Survey: Epratuzumab Tops Belimumab in Treatment of SLE Patients
Unmet needs include improved effect on disease activity
In a new survey conducted by Decision Resources Group, a health care research firm located in Burlington, Mass., surveyed U.S. and E.U. rheumatologists agreed that new therapies for the treatment of moderate-to-severe systemic lupus erythematosus (SLE) that offer an improved effect on disease activity and renal organ-domain scores over current therapies would be well received.
This finding reflects the opinion of thought leaders that intravenous (IV) belimumab (Benlysta, GlaxoSmithKline) offers only modest efficacy on these attributes, while therapies typically used to treat moderate-to-severe renal manifestations of SLE are associated with a risk of serious adverse effects that limit their widespread use in patients with early-stage renal involvement.
Based on currently available clinical data and thought leaders’ opinions, the emerging therapy epratuzumab (UCB) — a humanized monoclonal antibody targeting CD22 receptors on B lymphocytes — has the potential to offer improvements over IV belimumab in health-related quality of life and the time to response, as well as an acceptable safety profile, according to the report.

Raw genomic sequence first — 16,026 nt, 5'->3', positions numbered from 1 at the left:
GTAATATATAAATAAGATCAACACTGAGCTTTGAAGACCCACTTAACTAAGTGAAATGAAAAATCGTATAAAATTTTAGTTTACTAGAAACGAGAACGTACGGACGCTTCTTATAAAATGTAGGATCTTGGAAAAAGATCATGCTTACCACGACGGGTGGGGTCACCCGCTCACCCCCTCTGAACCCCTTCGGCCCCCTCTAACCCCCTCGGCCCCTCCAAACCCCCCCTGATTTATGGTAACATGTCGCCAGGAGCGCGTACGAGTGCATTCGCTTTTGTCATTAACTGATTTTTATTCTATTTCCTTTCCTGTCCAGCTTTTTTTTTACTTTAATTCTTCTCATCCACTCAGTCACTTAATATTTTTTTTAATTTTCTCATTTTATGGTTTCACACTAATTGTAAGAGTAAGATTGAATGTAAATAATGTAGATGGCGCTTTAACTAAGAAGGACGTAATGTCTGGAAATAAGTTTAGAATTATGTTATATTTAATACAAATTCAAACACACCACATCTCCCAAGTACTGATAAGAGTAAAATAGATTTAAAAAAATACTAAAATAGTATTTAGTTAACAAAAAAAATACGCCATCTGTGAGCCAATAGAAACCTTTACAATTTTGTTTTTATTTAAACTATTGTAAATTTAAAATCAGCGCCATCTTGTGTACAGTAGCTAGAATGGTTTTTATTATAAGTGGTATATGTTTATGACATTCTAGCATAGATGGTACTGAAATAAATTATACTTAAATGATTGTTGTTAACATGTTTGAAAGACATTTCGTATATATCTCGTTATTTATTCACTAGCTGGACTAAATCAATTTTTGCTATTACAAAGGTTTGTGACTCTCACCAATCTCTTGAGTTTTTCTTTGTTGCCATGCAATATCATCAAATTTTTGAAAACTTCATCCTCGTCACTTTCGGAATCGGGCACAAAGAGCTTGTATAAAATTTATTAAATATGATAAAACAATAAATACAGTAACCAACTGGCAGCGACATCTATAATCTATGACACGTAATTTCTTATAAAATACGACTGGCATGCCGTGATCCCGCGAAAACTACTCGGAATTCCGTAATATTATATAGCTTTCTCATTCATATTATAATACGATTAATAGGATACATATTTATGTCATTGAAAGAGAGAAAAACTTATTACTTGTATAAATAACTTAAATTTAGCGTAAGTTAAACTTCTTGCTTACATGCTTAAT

“In light of the modest efficacy offered by the approved agent IV belimumab, and the safety concerns surrounding the use of rituximab and mycophenolate mofetil, interviewed thought leaders indicate a need for drugs with greater efficacy that are also accompanied by a suitable safety profile. To date, the emerging agent epratuzumab has the potential to fulfill these unmet needs,” said analyst Alexandra Makarova, MD, PhD.
In addition to epratuzumab, clinical data indicate that the emerging therapies rigerimod (Lupuzor, ImmuPharma) and blisibimod (Anthera Pharmaceuticals) may offer improved efficacy in disease activity compared with belimumab, with blisibimod specifically targeting patients with severe SLE. However, thought leaders are waiting for additional data to differentiate these agents from belimumab.
Surveyed rheumatologists identified an unmet need for therapies associated with a lower risk of serious infections. While thought leaders perceived that belimumab carries a relatively low risk, mycophenolate mofetil (CellCept, Roche/Galenica, and generics) and rituximab (Rituxan, Biogen Idec/Roche/Genentech, and MabThera, Roche) are associated with a higher risk of serious infections. To date, epratuzumab carries an infection risk similar to that of belimumab, based on pooled safety data from completed and ongoing trials.
Surveyed pharmacy directors at U.S. managed care organizations (MCOs) were receptive to new therapies that offer an improved patient response rate on a composite index, with 85% willing to reimburse therapies that offer improvement over belimumab, even if they are priced more than 5% higher than belimumab.
“The responses from our survey of MCO pharmacy directors indicate that improved patient response rates on composite indices such as the SLE Responder Index [SRI] represent a valuable attribute for an emerging therapy. Payer opinion likely reflects the fact that SRI response represents several disease activity indices combined into a single end point,” Makarova said.
Source: Decision Resources; April 28, 2014.